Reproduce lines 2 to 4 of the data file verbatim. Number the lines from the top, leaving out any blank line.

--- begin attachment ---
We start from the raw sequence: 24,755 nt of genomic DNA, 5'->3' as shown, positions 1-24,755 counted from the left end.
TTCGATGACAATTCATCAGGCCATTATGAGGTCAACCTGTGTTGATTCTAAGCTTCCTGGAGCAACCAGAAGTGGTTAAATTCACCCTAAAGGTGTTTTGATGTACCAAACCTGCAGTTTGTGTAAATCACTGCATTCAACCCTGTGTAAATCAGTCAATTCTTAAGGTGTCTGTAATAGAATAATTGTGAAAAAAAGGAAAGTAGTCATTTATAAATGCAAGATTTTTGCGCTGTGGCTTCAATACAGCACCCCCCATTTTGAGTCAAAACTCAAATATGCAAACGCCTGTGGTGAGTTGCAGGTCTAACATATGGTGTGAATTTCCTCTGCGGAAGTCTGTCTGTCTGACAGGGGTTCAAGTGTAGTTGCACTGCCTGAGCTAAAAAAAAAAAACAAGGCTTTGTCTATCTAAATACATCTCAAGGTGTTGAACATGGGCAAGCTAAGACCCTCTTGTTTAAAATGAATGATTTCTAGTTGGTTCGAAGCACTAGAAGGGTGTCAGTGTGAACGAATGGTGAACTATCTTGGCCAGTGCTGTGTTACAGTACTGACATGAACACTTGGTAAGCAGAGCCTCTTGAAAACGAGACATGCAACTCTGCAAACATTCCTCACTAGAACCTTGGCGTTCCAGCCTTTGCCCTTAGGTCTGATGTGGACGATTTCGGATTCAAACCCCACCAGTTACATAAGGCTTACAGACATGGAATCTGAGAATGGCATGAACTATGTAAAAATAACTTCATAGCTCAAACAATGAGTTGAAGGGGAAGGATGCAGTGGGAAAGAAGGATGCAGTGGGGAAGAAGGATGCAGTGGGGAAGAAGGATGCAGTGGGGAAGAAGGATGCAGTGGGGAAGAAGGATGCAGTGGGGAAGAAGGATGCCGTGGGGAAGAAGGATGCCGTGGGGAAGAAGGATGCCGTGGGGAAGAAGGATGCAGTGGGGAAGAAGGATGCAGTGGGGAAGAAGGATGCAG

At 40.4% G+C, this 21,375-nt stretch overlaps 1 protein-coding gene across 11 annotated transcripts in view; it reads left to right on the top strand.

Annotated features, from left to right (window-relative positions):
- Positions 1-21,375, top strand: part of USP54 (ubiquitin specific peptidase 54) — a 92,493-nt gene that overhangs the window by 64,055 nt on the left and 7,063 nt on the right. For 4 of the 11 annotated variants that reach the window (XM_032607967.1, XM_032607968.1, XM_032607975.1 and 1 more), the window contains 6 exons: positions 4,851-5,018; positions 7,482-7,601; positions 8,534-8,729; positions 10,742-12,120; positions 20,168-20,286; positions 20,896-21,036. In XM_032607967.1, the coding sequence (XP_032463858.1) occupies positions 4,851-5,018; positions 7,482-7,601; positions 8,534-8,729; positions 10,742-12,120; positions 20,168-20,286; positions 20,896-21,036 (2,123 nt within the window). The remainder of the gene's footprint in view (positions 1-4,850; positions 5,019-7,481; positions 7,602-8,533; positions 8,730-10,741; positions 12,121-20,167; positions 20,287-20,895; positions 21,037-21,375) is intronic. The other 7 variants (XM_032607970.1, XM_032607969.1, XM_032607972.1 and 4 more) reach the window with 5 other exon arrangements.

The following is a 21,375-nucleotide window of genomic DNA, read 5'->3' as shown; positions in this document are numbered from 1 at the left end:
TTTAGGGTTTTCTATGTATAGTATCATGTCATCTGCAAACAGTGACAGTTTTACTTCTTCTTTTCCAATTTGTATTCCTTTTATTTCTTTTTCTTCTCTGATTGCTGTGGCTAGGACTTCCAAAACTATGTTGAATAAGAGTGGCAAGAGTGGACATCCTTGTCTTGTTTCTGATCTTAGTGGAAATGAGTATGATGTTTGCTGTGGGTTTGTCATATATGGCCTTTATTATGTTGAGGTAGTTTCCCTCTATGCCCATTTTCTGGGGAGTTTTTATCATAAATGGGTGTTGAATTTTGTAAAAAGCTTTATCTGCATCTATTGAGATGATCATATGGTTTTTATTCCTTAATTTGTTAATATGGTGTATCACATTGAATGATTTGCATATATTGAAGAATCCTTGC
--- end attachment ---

TTCGATGACAATTCATCAGGCCATTATGAGGTCAACCTGTGTTGATTCTAAGCTTCCTGGAGCAACCAGAAGTGGTTAAATTCACCCTAAAGGTGTTTTGATGTACCAAACCTGCAGTTTGTGTAAATCACTGCATTCAACCCTGTGTAAATCAGTCAATTCTTAAGGTGTCTGTAATAGAATAATTGTGAAAAAAAGGAAAGTAGTCATTTATAAATGCAAGATTTTTGCGCTGTGGCTTCAATACAGCACCCCCCATTTTGAGTCAAAACTCAAATATGCAAACGCCTGTGGTGAGTTGCAGGTCTAACATATGGTGTGAATTTCCTCTGCGGAAGTCTGTCTGTCTGACAGGGGTTCAAGTGTAGTTGCACTGCCTGAGCTAAAAAAAAAAAACAAGGCTTTGTCTATCTAAATACATCTCAAGGTGTTGAACATGGGCAAGCTAAGACCCTCTTGTTTAAAATGAATGATTTCTAGTTGGTTCGAAGCACTAGAAGGGTGTCAGTGTGAACGAATGGTGAACTATCTTGGCCAGTGCTGTGTTACAGTACTGACATGAACACTTGGTAAGCAGAGCCTCTTGAAAACGAGACATGCAACTCTGCAAACATTCCTCACTAGAACCTTGGCGTTCCAGCCTTTGCCCTTAGGTCTGATGTGGACGATTTCGGATTCAAACCCCACCAGTTACATAAGGCTTACAGACATGGAATCTGAGAATGGCATGAACTATGTAAAAATAACTTCATAGCTCAAACAATGAGTTGAAGGGGAAGGATGCAGTGGGAAAGAAGGATGCAGTGGGGAAGAAGGATGCAGTGGGGAAGAAGGATGCAGTGGGGAAGAAGGATGCAGTGGGGAAGAAGGATGCAGTGGGGAAGAAGGATGCCGTGGGGAAGAAGGATGCCGTGGGGAAGAAGGATGCCGTGGGGAAGAAGGATGCAGTGGGGAAGAAGGATGCAGTGGGGAAGAAGGATGCAG

At 40.4% G+C, this 21,375-nt stretch overlaps 1 protein-coding gene across 11 annotated transcripts in view; it reads left to right on the top strand.

Annotated features, from left to right (window-relative positions):